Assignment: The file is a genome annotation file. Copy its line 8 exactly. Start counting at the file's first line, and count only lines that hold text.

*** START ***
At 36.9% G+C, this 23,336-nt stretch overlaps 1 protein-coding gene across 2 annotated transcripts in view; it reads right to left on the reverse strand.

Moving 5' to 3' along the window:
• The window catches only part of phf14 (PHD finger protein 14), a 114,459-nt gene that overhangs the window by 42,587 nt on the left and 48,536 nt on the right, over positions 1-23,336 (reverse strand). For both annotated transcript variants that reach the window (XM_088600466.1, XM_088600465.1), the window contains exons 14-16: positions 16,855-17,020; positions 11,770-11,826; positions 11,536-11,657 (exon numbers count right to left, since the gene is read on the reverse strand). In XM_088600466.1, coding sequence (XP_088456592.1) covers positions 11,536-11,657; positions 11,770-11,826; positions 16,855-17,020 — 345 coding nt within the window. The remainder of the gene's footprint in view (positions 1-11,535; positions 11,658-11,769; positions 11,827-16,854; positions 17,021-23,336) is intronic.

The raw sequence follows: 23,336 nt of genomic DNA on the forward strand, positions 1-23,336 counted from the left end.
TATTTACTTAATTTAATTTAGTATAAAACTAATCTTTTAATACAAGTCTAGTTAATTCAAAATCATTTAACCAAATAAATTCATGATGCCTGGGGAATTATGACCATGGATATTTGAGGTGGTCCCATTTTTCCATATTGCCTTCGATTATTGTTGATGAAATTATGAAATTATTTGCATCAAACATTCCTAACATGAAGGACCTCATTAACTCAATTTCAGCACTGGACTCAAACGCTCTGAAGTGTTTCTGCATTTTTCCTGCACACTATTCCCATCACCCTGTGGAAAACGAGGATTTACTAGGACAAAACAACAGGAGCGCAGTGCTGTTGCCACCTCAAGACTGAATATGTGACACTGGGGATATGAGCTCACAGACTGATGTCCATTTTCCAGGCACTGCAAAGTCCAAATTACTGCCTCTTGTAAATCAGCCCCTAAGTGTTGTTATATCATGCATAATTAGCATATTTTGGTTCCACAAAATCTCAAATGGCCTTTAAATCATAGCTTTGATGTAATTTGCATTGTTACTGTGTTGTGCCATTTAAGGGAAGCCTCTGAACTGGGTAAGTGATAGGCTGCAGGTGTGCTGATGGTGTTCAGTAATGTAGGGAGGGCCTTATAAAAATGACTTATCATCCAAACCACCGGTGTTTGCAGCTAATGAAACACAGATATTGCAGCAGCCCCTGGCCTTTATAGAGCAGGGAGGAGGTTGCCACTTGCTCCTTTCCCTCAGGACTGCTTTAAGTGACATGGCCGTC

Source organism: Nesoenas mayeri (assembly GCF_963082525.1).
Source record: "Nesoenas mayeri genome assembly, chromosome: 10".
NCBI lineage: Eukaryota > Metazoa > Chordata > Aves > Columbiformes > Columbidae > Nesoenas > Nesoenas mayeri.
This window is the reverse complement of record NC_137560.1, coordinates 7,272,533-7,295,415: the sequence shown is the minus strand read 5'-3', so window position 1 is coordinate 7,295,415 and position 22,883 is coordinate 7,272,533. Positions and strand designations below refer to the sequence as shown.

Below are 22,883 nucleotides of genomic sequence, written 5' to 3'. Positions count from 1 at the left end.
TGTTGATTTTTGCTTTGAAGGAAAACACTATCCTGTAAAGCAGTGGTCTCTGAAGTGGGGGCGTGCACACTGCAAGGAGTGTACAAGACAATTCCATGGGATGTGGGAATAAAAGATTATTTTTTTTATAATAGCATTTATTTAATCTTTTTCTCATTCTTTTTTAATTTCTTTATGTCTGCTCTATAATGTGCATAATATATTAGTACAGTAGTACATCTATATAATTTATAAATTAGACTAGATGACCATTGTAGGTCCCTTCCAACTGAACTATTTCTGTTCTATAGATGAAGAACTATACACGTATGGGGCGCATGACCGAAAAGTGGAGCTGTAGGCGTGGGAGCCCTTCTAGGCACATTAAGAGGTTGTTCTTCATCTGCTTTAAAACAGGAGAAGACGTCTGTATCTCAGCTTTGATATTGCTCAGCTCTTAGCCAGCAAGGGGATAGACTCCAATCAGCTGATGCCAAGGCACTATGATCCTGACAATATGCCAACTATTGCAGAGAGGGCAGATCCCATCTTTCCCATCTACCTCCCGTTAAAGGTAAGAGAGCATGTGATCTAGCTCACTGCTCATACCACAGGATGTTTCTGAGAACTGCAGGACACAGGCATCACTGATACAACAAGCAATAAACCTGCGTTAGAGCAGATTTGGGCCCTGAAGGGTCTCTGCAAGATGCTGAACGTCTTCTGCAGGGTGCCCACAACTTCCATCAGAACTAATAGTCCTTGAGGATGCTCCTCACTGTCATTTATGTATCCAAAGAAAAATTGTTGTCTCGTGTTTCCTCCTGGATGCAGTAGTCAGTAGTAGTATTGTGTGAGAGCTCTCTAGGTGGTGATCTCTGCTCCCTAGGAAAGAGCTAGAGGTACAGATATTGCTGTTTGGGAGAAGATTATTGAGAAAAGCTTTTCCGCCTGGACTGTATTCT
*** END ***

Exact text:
NCBI lineage: Eukaryota > Metazoa > Chordata > Aves > Columbiformes > Columbidae > Nesoenas > Nesoenas mayeri.